Introduction

A few weeks back, we looked at an external storage device from AcomData, which used a 320GB Western Digital hard drive. It was quite a product for any to top considering its great looks, but now, we have something to which to compare it in performance.

Seagate was kind enough to send us a sample of their 120GB external storage-only (no push button backup) device to test out and we can finally begin our quest to find the top external storage devices of the year. Since the AcomData unit was of higher capacity than our Seagate test unit, we cannot compare apples to apples here, but we are trying to get a general sense of how external devices act over the USB and FireWire medium no matter what 3.5” hard disk drives are being used.


Click to enlarge.

This being our second external storage device review, we are excited to see how the Seagate unit matches up to the E5 in both performance and operability. Our tests have been kept untouched for now, but we will make changes to our methodology as we see fit in the future. Take a look at our results for Seagate’s 120GB external storage device.

The Seagate 120GB External Drive’s Construction
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  • leydar - Tuesday, October 09, 2007 - link

    quote:

    Wanting to take the thing apart and tinker with the insides, we were disappointed to find, from our Seagate sources themselves, that there was no method of getting inside the casing besides to crack the thing open with a screw driver.

    That's not the case. I've been trying to get into my own 400Gb (sorry article's a little old) for a while and finally managed it. There are three slits on the baack of the casing (the side with the power etc sockets). If you stick a screwddriver or flat piece of metal in each of these leaning toward the grey plastic side you can release each of three fasteners. Once you've done this slide the grey face toward you (at the back of the drive). After that you'll need a five pointed screwdriver and you're in.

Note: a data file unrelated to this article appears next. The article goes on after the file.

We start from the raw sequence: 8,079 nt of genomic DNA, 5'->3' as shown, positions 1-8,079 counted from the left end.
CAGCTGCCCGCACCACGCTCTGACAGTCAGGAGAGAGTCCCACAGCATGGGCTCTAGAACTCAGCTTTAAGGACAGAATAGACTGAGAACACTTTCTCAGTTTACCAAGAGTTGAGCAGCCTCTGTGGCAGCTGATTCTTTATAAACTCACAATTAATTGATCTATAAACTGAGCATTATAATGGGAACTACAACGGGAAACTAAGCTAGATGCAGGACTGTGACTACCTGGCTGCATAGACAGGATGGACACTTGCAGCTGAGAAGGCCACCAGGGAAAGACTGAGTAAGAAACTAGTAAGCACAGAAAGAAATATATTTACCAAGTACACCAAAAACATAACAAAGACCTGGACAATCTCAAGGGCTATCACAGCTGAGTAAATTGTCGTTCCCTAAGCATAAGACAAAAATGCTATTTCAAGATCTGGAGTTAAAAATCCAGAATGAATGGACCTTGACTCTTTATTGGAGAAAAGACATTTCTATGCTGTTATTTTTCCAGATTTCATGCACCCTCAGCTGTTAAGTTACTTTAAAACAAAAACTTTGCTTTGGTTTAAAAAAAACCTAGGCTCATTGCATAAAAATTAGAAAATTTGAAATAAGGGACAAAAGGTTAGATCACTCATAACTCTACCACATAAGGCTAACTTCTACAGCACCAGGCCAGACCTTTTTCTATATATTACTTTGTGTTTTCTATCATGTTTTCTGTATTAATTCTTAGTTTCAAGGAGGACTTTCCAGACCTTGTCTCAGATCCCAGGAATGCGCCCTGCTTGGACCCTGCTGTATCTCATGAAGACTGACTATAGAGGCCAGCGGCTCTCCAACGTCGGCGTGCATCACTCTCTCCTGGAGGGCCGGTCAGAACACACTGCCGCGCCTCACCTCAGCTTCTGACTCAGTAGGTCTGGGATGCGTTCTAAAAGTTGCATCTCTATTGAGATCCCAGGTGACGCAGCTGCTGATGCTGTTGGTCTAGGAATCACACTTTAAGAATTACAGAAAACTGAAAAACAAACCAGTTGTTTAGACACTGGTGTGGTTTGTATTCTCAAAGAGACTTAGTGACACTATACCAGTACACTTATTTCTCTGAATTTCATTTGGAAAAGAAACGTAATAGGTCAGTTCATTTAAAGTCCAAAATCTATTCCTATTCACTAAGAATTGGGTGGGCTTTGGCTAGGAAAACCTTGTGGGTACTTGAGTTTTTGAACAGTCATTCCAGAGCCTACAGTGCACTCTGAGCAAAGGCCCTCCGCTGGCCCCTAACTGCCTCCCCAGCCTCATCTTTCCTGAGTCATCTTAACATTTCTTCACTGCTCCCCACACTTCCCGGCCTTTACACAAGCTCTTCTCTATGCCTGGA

Stephen
    Reply
  • huges84 - Thursday, October 06, 2005 - link

    To me the most important criteria for determining the criteria for whether or not the backup software is worth anything is the ability to backup an entire drive and then restore it to a different hard drive than the source drive (ie a 3rd drive). It must be able to restore an entire OS installation to the third drive.

    Why is this important? Because that is exactly what the user will need to do if his ro her primary drive fails. And if one is going to spend the money on an external hard drive they are doing it for one or two reasons: extra storage space and/or backup space. Any drive can do the former, but only well written software can do the extreme case of the former (mentioned above).

    Because backing up and restoring an entire OS install is something that is extremely hard to do without the aid of software made specificly for this purppose (at least on Windows), this is something many customers are interested in. Unfortunately It's hard to find out the answer without actually trying it. Also, it would require the user have two internal hd (one of them being blank) in order to perform the test without risking data loss.